Film Review: The Silence Of The Lambs

It’s not often that you can describe a movie as a classic, and truly mean it. Quite often people throw it at a film, hoping it sticks, or you’ll see it emblazoned across a movie poster either preceded or succeeded by three little dots, telling you that all may not be as it seems.

But, The Silence Of The Lambs, is one of the few movies you can actually describe as a classic and truly mean it. However you want to analyse it: plot, script, performances, cinematography, direction, it just oozes quality. Whether you like horror movies or not, it is simply 2 hours of breathtaking film making. There are only 3 films to date to win “the big five” at the Academy Awards, and it is one. Enough said.

I’m not really a big horror genre fan, I don’t mind them but I wont search them out just for the sake of it, and The Silence of the Lambs isn’t the type of film I’d naturally gravitate towards for an evenings viewing, but when the film making is this good I am happy to make an exception.

Whether it’s the fact that the film effortlessly takes two plots, twisted together and run in parallel, never quite affording either greater reputation than the other and masterfully manages to engage you in both at the same time, or the character development, use of language and the pace at which they are combined that never overwhelms or confuses but demands a level of concentration to leaves you almost feeling drained and exhausted as if you yourself have just been analyzed by Hannibal Lector himself.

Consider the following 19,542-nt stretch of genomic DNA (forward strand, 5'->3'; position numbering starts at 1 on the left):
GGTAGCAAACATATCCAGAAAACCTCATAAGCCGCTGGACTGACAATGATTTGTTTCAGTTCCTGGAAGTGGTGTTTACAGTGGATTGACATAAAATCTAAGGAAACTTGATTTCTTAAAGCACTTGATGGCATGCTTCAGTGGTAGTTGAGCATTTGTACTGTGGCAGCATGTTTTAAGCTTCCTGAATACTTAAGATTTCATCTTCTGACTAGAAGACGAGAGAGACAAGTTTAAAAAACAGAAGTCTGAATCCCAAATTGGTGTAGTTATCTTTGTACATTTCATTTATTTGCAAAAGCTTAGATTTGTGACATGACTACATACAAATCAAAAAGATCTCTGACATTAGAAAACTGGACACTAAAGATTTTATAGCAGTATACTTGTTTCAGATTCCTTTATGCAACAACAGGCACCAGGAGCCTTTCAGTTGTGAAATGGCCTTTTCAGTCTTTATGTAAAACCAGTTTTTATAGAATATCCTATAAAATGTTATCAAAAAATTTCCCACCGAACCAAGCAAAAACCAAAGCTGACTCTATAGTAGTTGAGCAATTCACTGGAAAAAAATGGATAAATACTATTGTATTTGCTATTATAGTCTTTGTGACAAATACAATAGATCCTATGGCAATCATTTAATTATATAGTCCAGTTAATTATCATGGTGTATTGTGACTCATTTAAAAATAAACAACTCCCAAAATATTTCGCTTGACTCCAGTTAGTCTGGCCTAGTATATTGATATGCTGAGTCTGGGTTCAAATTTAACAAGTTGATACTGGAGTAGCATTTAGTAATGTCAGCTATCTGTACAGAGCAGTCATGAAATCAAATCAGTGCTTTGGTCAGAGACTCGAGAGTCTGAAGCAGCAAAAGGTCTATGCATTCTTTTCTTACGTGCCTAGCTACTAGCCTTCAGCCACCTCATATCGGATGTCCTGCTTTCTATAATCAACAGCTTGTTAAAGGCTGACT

The film is dark, and while not directly “in your face” scary, psychologically, it is petrifying. It uses the strength of of thought, to plant and then fester, grow and mature ideas and situations within you that leave you fearful, for instance, of entering a dark room and play on your mind for quite a while afterwards.

It truly is a case that this film is so close to being perfect, so close to achieving absolutely everything is set out to do, that you almost feel that it can’t be as good as it is. It’s one of those situations where you feel like you need to start picking fault in it because you don’t want to be another lamb, another lemming waxing lyrical about it.

And I can only find two things to stop the lyrics. Firstly, and this is hardly a sustainable, or unsurprising criticism of the film, in 2014 it is looking and feeling dated. It’s hasn’t aged well and unfortunately is showing its age. You could counter this by the fact, that while it looks dated, you never feel like you’re watching an “old” film, and it never fails to keep you gripped, involved and on the edge of your seat.

Secondly, and the only reason I will never give The Silence of the Lambs 10/10, Jodie Foster’s acting just loses it way at the film draws to its climax. She just sadly, while attempting to show a combination of blindness mixed with naivety, walks just a bit too close to wooden that you for a fleeting moment, focus more on her acting than the situation she is in. And it’s such a shame because the rest of the film is so good, that to stumble, however slightly, this close to the end leaves you tinged ever so slightly with a sour taste this film doesn’t deserve.

9 out of 10 stars (9 / 10)

Posted on by 5WC in Film First Edition

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